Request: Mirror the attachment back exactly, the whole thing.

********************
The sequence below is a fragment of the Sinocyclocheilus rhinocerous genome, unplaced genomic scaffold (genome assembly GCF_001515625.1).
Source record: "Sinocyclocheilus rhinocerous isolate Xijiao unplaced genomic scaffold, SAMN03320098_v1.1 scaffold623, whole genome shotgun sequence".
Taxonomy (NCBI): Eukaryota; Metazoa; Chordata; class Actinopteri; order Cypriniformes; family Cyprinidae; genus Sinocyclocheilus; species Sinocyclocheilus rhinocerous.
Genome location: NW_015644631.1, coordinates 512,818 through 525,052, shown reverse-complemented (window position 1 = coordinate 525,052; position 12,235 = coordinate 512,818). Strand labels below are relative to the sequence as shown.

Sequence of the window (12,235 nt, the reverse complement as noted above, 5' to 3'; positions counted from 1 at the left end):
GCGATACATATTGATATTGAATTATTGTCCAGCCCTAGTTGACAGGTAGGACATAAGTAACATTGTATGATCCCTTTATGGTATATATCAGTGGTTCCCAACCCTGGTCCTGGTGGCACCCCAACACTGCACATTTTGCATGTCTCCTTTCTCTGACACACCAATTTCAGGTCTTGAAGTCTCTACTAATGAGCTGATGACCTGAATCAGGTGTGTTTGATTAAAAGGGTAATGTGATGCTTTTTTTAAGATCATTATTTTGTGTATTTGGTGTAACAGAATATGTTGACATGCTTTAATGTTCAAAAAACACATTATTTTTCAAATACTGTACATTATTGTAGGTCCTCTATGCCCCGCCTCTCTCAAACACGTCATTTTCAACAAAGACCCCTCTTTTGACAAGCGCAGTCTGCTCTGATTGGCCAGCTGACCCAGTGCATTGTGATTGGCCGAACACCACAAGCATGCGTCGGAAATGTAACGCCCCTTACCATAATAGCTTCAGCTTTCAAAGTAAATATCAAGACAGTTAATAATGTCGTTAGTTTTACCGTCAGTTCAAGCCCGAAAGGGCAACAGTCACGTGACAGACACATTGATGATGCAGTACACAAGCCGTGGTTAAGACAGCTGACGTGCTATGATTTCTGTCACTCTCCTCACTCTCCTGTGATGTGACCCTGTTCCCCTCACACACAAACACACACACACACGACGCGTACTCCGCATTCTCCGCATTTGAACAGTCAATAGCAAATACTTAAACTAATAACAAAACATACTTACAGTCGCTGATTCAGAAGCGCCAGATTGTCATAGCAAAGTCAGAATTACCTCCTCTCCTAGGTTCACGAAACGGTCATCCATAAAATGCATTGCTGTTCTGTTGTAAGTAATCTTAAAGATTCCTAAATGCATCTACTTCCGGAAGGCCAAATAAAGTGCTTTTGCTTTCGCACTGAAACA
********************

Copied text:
The sequence below is a fragment of the Sinocyclocheilus rhinocerous genome, unplaced genomic scaffold (genome assembly GCF_001515625.1).
Source record: "Sinocyclocheilus rhinocerous isolate Xijiao unplaced genomic scaffold, SAMN03320098_v1.1 scaffold623, whole genome shotgun sequence".
Taxonomy (NCBI): Eukaryota; Metazoa; Chordata; class Actinopteri; order Cypriniformes; family Cyprinidae; genus Sinocyclocheilus; species Sinocyclocheilus rhinocerous.
Genome location: NW_015644631.1, coordinates 512,818 through 525,052, shown reverse-complemented (window position 1 = coordinate 525,052; position 12,235 = coordinate 512,818). Strand labels below are relative to the sequence as shown.

Sequence of the window (12,235 nt, the reverse complement as noted above, 5' to 3'; positions counted from 1 at the left end):
GCGATACATATTGATATTGAATTATTGTCCAGCCCTAGTTGACAGGTAGGACATAAGTAACATTGTATGATCCCTTTATGGTATATATCAGTGGTTCCCAACCCTGGTCCTGGTGGCACCCCAACACTGCACATTTTGCATGTCTCCTTTCTCTGACACACCAATTTCAGGTCTTGAAGTCTCTACTAATGAGCTGATGACCTGAATCAGGTGTGTTTGATTAAAAGGGTAATGTGATGCTTTTTTTAAGATCATTATTTTGTGTATTTGGTGTAACAGAATATGTTGACATGCTTTAATGTTCAAAAAACACATTATTTTTCAAATACTGTACATTATTGTAGGTCCTCTATGCCCCGCCTCTCTCAAACACGTCATTTTCAACAAAGACCCCTCTTTTGACAAGCGCAGTCTGCTCTGATTGGCCAGCTGACCCAGTGCATTGTGATTGGCCGAACACCACAAGCATGCGTCGGAAATGTAACGCCCCTTACCATAATAGCTTCAGCTTTCAAAGTAAATATCAAGACAGTTAATAATGTCGTTAGTTTTACCGTCAGTTCAAGCCCGAAAGGGCAACAGTCACGTGACAGACACATTGATGATGCAGTACACAAGCCGTGGTTAAGACAGCTGACGTGCTATGATTTCTGTCACTCTCCTCACTCTCCTGTGATGTGACCCTGTTCCCCTCACACACAAACACACACACACACGACGCGTACTCCGCATTCTCCGCATTTGAACAGTCAATAGCAAATACTTAAACTAATAACAAAACATACTTACAGTCGCTGATTCAGAAGCGCCAGATTGTCATAGCAAAGTCAGAATTACCTCCTCTCCTAGGTTCACGAAACGGTCATCCATAAAATGCATTGCTGTTCTGTTGTAAGTAATCTTAAAGATTCCTAAATGCATCTACTTCCGGAAGGCCAAATAAAGTGCTTTTGCTTTCGCACTGAAACA